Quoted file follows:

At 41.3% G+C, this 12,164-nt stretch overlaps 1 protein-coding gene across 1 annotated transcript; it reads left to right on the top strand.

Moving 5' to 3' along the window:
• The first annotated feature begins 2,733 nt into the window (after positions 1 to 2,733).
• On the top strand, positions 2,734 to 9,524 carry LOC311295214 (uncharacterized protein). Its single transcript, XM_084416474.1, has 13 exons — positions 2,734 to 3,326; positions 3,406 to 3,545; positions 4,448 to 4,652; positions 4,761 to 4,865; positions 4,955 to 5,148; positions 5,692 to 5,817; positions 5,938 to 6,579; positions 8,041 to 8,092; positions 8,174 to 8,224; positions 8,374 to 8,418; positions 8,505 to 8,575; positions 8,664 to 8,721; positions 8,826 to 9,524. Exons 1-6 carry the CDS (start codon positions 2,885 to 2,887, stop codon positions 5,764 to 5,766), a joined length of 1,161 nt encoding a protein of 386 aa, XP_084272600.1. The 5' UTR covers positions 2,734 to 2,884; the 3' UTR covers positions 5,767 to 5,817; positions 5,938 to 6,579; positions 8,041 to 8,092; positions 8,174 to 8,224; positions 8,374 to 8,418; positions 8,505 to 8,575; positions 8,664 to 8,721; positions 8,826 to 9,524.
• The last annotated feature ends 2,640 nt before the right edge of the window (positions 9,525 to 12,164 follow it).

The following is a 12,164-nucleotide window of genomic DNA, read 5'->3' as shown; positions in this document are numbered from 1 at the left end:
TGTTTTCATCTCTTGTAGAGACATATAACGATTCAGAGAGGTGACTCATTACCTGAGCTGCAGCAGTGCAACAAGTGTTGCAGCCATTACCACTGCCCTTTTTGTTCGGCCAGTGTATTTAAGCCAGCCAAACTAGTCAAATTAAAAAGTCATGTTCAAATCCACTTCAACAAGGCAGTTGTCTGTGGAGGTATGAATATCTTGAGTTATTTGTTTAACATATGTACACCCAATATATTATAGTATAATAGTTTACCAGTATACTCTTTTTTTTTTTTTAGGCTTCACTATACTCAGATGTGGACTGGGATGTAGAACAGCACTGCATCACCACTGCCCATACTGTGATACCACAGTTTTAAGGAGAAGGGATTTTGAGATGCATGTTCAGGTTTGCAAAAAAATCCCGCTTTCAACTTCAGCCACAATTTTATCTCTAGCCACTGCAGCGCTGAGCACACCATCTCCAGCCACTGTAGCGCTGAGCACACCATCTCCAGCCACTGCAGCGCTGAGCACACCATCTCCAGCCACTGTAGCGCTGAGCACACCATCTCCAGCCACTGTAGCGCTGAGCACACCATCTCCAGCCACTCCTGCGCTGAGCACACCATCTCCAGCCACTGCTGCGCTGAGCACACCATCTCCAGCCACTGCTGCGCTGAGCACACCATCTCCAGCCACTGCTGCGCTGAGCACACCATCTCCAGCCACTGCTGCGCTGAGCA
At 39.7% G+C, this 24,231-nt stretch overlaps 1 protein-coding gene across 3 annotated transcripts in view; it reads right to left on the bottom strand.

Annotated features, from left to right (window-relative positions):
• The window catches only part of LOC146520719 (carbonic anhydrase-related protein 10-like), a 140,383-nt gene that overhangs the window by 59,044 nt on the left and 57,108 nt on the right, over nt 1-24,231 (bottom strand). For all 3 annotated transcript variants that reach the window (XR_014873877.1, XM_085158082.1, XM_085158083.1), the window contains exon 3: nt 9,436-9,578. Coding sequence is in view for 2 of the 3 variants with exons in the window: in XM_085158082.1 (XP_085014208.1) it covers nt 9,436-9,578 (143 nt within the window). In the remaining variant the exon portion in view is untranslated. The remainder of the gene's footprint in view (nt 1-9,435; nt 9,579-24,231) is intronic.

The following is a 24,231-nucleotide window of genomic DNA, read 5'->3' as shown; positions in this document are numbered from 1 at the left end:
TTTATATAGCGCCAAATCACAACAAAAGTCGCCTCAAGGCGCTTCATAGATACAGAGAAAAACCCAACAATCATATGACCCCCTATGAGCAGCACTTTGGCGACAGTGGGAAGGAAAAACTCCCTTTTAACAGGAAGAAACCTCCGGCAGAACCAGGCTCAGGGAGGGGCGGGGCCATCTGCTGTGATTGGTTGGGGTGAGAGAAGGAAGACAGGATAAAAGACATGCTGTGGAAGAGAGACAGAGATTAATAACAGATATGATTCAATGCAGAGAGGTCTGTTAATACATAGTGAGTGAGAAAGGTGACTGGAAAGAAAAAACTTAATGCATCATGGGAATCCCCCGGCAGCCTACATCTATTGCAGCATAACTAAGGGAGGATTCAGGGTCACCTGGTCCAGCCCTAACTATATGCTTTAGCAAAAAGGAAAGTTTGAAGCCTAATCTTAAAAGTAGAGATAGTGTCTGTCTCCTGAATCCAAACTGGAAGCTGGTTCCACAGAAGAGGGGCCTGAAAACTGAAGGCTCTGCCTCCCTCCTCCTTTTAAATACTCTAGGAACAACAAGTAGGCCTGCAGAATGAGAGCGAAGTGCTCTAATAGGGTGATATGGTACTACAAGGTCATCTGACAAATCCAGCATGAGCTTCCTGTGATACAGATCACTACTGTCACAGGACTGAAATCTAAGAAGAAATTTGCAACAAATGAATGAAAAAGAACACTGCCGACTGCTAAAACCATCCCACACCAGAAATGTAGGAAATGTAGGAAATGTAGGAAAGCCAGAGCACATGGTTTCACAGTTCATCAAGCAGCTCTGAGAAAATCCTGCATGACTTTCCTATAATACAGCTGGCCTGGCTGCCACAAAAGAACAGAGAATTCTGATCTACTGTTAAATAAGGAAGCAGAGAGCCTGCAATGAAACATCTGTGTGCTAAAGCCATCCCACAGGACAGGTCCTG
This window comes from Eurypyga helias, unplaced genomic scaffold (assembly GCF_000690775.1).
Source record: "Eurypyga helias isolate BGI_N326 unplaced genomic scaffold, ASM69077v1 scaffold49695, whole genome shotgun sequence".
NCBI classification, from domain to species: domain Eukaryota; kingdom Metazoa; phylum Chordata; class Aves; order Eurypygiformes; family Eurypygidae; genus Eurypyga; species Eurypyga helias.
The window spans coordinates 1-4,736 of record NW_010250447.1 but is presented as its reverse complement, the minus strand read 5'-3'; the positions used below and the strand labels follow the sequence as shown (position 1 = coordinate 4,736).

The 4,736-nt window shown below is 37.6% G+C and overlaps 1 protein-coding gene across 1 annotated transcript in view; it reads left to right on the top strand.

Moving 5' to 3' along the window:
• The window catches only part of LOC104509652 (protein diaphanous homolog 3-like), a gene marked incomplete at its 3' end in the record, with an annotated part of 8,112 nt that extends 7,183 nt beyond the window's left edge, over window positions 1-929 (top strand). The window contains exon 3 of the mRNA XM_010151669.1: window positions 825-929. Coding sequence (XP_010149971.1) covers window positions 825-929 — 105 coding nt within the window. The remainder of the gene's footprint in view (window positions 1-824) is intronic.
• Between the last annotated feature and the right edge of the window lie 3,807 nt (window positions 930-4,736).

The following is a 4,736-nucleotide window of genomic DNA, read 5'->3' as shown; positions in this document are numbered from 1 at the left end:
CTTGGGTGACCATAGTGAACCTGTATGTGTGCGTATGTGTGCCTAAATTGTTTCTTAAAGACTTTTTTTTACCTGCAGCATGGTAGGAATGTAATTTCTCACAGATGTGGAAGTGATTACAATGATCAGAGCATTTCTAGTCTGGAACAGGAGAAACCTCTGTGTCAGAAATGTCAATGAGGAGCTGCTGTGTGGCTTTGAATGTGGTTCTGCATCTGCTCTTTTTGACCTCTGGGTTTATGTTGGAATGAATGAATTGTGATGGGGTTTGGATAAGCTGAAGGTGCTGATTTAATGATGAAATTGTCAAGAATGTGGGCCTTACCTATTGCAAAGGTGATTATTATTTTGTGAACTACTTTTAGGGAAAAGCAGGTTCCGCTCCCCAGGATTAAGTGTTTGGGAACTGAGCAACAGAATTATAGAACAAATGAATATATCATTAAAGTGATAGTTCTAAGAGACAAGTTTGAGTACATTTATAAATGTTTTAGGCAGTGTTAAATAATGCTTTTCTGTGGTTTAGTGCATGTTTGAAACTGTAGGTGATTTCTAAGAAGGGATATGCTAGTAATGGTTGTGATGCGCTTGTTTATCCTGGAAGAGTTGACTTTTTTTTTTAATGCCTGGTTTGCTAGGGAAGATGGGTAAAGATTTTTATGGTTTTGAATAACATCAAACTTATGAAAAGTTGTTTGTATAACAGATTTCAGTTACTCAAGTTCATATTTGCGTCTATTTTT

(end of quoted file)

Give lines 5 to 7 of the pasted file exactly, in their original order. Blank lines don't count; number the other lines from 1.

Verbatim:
• The last annotated feature ends 2,640 nt before the right edge of the window (positions 9,525 to 12,164 follow it).

The following is a 12,164-nucleotide window of genomic DNA, read 5'->3' as shown; positions in this document are numbered from 1 at the left end:
TGTTTTCATCTCTTGTAGAGACATATAACGATTCAGAGAGGTGACTCATTACCTGAGCTGCAGCAGTGCAACAAGTGTTGCAGCCATTACCACTGCCCTTTTTGTTCGGCCAGTGTATTTAAGCCAGCCAAACTAGTCAAATTAAAAAGTCATGTTCAAATCCACTTCAACAAGGCAGTTGTCTGTGGAGGTATGAATATCTTGAGTTATTTGTTTAACATATGTACACCCAATATATTATAGTATAATAGTTTACCAGTATACTCTTTTTTTTTTTTTAGGCTTCACTATACTCAGATGTGGACTGGGATGTAGAACAGCACTGCATCACCACTGCCCATACTGTGATACCACAGTTTTAAGGAGAAGGGATTTTGAGATGCATGTTCAGGTTTGCAAAAAAATCCCGCTTTCAACTTCAGCCACAATTTTATCTCTAGCCACTGCAGCGCTGAGCACACCATCTCCAGCCACTGTAGCGCTGAGCACACCATCTCCAGCCACTGCAGCGCTGAGCACACCATCTCCAGCCACTGTAGCGCTGAGCACACCATCTCCAGCCACTGTAGCGCTGAGCACACCATCTCCAGCCACTCCTGCGCTGAGCACACCATCTCCAGCCACTGCTGCGCTGAGCACACCATCTCCAGCCACTGCTGCGCTGAGCACACCATCTCCAGCCACTGCTGCGCTGAGCACACCATCTCCAGCCACTGCTGCGCTGAGCA